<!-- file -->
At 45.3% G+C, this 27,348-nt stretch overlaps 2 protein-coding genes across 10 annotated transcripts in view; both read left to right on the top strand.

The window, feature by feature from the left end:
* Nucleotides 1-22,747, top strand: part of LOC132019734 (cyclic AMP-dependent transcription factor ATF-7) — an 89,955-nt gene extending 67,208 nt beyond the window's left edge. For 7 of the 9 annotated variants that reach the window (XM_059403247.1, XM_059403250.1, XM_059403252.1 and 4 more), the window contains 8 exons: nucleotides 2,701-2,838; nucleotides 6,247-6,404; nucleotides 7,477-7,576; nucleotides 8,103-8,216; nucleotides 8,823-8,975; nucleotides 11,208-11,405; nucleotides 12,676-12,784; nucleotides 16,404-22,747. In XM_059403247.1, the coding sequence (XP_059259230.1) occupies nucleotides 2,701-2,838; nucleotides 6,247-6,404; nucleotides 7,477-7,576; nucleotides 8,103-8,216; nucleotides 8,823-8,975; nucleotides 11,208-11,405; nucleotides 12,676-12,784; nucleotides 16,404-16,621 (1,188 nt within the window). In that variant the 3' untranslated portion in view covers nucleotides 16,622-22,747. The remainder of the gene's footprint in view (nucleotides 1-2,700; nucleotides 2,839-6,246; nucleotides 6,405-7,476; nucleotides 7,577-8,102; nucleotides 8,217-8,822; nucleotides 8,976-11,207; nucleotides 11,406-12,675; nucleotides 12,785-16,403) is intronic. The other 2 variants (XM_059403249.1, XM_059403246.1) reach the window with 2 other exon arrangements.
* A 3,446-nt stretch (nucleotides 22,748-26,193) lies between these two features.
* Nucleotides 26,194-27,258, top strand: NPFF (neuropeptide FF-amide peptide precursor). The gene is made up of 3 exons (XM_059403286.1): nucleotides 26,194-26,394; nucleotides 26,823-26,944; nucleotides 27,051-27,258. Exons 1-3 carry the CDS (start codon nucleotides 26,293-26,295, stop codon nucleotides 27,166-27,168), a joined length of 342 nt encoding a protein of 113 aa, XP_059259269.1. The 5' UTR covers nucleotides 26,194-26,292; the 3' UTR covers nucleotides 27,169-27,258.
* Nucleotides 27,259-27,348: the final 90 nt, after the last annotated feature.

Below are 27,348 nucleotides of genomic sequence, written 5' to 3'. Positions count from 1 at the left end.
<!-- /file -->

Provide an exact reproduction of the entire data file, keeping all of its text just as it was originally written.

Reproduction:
At 45.3% G+C, this 27,348-nt stretch overlaps 2 protein-coding genes across 10 annotated transcripts in view; both read left to right on the top strand.

The window, feature by feature from the left end:
* Nucleotides 1-22,747, top strand: part of LOC132019734 (cyclic AMP-dependent transcription factor ATF-7) — an 89,955-nt gene extending 67,208 nt beyond the window's left edge. For 7 of the 9 annotated variants that reach the window (XM_059403247.1, XM_059403250.1, XM_059403252.1 and 4 more), the window contains 8 exons: nucleotides 2,701-2,838; nucleotides 6,247-6,404; nucleotides 7,477-7,576; nucleotides 8,103-8,216; nucleotides 8,823-8,975; nucleotides 11,208-11,405; nucleotides 12,676-12,784; nucleotides 16,404-22,747. In XM_059403247.1, the coding sequence (XP_059259230.1) occupies nucleotides 2,701-2,838; nucleotides 6,247-6,404; nucleotides 7,477-7,576; nucleotides 8,103-8,216; nucleotides 8,823-8,975; nucleotides 11,208-11,405; nucleotides 12,676-12,784; nucleotides 16,404-16,621 (1,188 nt within the window). In that variant the 3' untranslated portion in view covers nucleotides 16,622-22,747. The remainder of the gene's footprint in view (nucleotides 1-2,700; nucleotides 2,839-6,246; nucleotides 6,405-7,476; nucleotides 7,577-8,102; nucleotides 8,217-8,822; nucleotides 8,976-11,207; nucleotides 11,406-12,675; nucleotides 12,785-16,403) is intronic. The other 2 variants (XM_059403249.1, XM_059403246.1) reach the window with 2 other exon arrangements.
* A 3,446-nt stretch (nucleotides 22,748-26,193) lies between these two features.
* Nucleotides 26,194-27,258, top strand: NPFF (neuropeptide FF-amide peptide precursor). The gene is made up of 3 exons (XM_059403286.1): nucleotides 26,194-26,394; nucleotides 26,823-26,944; nucleotides 27,051-27,258. Exons 1-3 carry the CDS (start codon nucleotides 26,293-26,295, stop codon nucleotides 27,166-27,168), a joined length of 342 nt encoding a protein of 113 aa, XP_059259269.1. The 5' UTR covers nucleotides 26,194-26,292; the 3' UTR covers nucleotides 27,169-27,258.
* Nucleotides 27,259-27,348: the final 90 nt, after the last annotated feature.

Below are 27,348 nucleotides of genomic sequence, written 5' to 3'. Positions count from 1 at the left end.